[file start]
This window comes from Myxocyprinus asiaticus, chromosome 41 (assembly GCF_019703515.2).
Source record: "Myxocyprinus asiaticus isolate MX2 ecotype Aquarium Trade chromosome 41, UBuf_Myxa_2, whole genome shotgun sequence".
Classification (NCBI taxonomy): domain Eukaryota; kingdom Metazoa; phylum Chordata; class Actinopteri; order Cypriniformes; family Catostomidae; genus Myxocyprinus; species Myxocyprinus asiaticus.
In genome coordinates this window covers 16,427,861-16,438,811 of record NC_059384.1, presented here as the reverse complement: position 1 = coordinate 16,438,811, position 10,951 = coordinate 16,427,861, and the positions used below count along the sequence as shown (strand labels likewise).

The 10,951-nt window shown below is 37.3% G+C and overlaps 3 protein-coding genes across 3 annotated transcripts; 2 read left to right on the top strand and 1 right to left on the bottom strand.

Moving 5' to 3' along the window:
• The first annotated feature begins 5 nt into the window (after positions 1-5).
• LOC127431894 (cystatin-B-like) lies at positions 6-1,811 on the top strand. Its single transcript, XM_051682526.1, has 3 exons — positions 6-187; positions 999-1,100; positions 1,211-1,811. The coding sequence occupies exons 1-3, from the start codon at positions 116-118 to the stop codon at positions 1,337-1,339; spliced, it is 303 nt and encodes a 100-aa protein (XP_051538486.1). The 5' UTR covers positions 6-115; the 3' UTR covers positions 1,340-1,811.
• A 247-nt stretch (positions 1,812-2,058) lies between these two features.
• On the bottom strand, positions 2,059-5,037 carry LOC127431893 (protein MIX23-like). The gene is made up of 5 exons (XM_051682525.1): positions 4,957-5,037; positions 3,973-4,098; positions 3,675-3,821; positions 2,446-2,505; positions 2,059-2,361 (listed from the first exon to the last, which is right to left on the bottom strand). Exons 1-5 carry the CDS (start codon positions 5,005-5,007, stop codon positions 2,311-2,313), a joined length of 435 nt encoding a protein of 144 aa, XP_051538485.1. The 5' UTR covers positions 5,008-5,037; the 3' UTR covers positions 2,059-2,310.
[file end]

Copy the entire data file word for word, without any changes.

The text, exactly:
This window comes from Myxocyprinus asiaticus, chromosome 41 (assembly GCF_019703515.2).
Source record: "Myxocyprinus asiaticus isolate MX2 ecotype Aquarium Trade chromosome 41, UBuf_Myxa_2, whole genome shotgun sequence".
Classification (NCBI taxonomy): domain Eukaryota; kingdom Metazoa; phylum Chordata; class Actinopteri; order Cypriniformes; family Catostomidae; genus Myxocyprinus; species Myxocyprinus asiaticus.
In genome coordinates this window covers 16,427,861-16,438,811 of record NC_059384.1, presented here as the reverse complement: position 1 = coordinate 16,438,811, position 10,951 = coordinate 16,427,861, and the positions used below count along the sequence as shown (strand labels likewise).

The 10,951-nt window shown below is 37.3% G+C and overlaps 3 protein-coding genes across 3 annotated transcripts; 2 read left to right on the top strand and 1 right to left on the bottom strand.

Moving 5' to 3' along the window:
• The first annotated feature begins 5 nt into the window (after positions 1-5).
• LOC127431894 (cystatin-B-like) lies at positions 6-1,811 on the top strand. Its single transcript, XM_051682526.1, has 3 exons — positions 6-187; positions 999-1,100; positions 1,211-1,811. The coding sequence occupies exons 1-3, from the start codon at positions 116-118 to the stop codon at positions 1,337-1,339; spliced, it is 303 nt and encodes a 100-aa protein (XP_051538486.1). The 5' UTR covers positions 6-115; the 3' UTR covers positions 1,340-1,811.
• A 247-nt stretch (positions 1,812-2,058) lies between these two features.
• On the bottom strand, positions 2,059-5,037 carry LOC127431893 (protein MIX23-like). The gene is made up of 5 exons (XM_051682525.1): positions 4,957-5,037; positions 3,973-4,098; positions 3,675-3,821; positions 2,446-2,505; positions 2,059-2,361 (listed from the first exon to the last, which is right to left on the bottom strand). Exons 1-5 carry the CDS (start codon positions 5,005-5,007, stop codon positions 2,311-2,313), a joined length of 435 nt encoding a protein of 144 aa, XP_051538485.1. The 5' UTR covers positions 5,008-5,037; the 3' UTR covers positions 2,059-2,310.